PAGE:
I hate those animal shows on TV in which men pounce on each other and pummel for joy. Near naked bodies that look like maida kneaded with rosemilk fill the screen in all their repulsive glory. I am repulsed even by women that wrestle. And I thought women could look graceful doing anything. Come to think of it, there are several positions in which women don’t look graceful.... like a dentist’s chair or the beauty parlour. But I digress. The wrestlers boast and swear while a crazed crowd cheers maniacally. I’ve been told that most of it is mere drama. I am sure many people enjoy the fights, but they don’t appeal to me.
Some reality shows like ‘You’re fired’ (..or is it called The Apprentice?) disturb me, for the competition is nasty and the situations unreal. Viewership shoots up when ill feelings among participants escalate. The show turns into a monster that feeds on candidates’ greed for fame and fortune. There is even a show where a bachelor picks out a bride from a pool of wannabies (who would want to be?). Production companies grow fat on the desperation of the candidates and the morbid curiosity of the spectators.
As for sob operas – the less said the better.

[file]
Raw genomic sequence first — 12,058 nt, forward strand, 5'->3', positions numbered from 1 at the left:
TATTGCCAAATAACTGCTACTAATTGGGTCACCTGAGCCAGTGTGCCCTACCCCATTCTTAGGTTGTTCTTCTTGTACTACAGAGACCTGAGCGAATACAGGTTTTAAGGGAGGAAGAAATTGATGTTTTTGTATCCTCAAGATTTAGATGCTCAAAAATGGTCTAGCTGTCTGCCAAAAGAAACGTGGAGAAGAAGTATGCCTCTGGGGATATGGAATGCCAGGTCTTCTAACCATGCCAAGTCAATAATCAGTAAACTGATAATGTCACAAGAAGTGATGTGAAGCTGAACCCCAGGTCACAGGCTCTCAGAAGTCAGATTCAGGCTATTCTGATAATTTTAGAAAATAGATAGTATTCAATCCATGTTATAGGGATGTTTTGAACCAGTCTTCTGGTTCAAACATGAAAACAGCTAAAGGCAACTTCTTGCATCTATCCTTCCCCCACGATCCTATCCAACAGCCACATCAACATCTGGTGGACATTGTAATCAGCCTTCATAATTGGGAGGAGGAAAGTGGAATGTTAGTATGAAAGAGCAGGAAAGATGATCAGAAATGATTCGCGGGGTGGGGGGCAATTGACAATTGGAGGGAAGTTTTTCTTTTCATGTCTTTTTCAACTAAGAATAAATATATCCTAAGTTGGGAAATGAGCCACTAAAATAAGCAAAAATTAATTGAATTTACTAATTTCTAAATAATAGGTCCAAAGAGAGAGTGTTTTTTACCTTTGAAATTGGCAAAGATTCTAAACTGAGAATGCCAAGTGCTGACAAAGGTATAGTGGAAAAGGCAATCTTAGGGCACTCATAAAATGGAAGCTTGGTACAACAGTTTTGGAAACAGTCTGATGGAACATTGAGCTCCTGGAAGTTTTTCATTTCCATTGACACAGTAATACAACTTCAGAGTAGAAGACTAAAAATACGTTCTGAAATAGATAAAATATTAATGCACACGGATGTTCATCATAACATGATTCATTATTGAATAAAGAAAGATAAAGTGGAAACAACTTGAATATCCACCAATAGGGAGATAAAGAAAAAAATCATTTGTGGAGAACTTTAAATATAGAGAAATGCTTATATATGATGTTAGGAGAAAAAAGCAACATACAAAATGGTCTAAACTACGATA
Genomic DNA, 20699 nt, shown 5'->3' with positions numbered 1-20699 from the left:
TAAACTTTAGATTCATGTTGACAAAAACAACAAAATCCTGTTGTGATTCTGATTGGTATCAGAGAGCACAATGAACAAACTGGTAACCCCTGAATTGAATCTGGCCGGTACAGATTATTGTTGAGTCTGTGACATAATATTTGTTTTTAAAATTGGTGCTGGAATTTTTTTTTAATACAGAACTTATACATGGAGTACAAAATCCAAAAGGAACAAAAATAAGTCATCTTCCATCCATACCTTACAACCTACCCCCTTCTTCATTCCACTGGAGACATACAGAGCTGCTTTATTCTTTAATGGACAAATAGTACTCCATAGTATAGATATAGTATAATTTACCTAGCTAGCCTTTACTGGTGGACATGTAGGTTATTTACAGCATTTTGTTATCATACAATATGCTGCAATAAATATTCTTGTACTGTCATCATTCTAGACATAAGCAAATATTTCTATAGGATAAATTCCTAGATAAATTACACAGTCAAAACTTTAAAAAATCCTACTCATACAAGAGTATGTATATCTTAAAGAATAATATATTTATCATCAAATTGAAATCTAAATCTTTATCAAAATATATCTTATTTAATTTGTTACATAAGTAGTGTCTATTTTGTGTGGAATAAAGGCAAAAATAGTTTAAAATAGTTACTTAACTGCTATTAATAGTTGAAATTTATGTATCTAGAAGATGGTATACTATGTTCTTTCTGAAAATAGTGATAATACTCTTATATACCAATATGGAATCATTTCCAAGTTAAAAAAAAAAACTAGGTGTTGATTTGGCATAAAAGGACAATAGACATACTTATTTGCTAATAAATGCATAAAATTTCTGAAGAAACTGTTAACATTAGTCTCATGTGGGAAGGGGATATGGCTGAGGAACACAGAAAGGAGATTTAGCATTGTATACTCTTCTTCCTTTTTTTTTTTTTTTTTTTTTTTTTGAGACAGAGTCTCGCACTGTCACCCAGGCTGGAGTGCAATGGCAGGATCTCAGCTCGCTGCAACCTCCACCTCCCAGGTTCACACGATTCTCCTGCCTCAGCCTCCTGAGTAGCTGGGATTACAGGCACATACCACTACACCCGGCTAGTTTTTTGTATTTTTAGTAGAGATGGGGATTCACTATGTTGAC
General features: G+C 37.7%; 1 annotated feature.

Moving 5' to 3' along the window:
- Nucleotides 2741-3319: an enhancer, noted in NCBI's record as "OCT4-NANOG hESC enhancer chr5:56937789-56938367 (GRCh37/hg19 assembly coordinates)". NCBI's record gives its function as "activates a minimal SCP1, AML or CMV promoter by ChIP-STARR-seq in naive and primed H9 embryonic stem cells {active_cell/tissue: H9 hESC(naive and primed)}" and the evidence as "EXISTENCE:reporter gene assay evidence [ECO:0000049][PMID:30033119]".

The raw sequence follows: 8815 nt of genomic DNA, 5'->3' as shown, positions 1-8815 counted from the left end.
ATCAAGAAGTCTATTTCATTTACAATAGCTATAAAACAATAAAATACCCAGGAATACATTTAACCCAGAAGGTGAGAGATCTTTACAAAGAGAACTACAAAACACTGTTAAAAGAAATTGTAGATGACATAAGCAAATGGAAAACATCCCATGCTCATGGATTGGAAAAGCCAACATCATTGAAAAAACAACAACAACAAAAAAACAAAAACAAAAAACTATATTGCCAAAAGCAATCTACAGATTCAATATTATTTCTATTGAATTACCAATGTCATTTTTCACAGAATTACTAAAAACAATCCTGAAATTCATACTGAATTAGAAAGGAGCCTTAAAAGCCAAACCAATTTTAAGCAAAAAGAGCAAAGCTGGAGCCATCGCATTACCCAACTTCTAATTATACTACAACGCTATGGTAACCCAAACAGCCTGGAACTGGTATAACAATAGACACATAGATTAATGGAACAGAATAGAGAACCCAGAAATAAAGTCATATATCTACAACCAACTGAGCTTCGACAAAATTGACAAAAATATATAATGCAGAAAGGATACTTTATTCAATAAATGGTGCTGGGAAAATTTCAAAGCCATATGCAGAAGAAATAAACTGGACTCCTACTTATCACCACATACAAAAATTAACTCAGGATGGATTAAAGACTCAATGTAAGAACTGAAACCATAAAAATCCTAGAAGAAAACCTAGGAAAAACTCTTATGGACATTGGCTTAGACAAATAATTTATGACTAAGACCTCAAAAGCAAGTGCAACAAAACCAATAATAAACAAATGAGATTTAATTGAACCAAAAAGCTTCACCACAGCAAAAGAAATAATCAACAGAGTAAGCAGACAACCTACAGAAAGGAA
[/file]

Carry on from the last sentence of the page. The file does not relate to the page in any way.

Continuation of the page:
The kitchen is not my favourite place, but I love cookery shows. I can’t explain the penchant; perhaps it is a vicarious delight to watch someone else chop, fry, bake and serve. I do dislike the stupid anchors of some of these shows who ask the chef inane questions and repeat whatever she says and generally yak away needlessly.
Some ads irritate me while others amuse. The docomo ad with a fellow who gets a change of seat on a flight always makes me smile. “I’m taking a shower, I’m riding in traffic..’ is another that I find cute. The boy who eats while working out earnestly and the infant asleep on her dad’s stomach seem true to life. I like the reliance one with Hritik as the pied piper. My most favouritest ads are the ones with babies – I love their plump feet, their tiny pink toes, crooked smiles (with or without teeth.), their wobbly gait…Oh, I just love babies.
The most funny are party song scenes from old movies. You have a room full of people and the jiltee looks daggers at the jilter who has become another’s sajna/ni and sings about toota dil and bewafaa and pyaar ki nashaa – and nobody is the wiser. Never fails to cheer me.
The other day we were talking about the traffic snarls in Bangalore. “Once the Metro is made, the road congestion will reduce,” someone said. Something seemed wrong in that sentence. The subordinate clause was okay, it was the principal clause that felt like a morsel of rice with a stone in it. Wouldn’t it be better to say, “…the congestion will decrease.”? On referring, I found that the two are more or less synonymous. But decrease means to cause something to become less or to become less. Whereas reduce means to cause something to become less . (There are several other differences as well but I refrain from teaching. ) After that I have noticed people using the two as and where they please and the stone gets my teeth each time.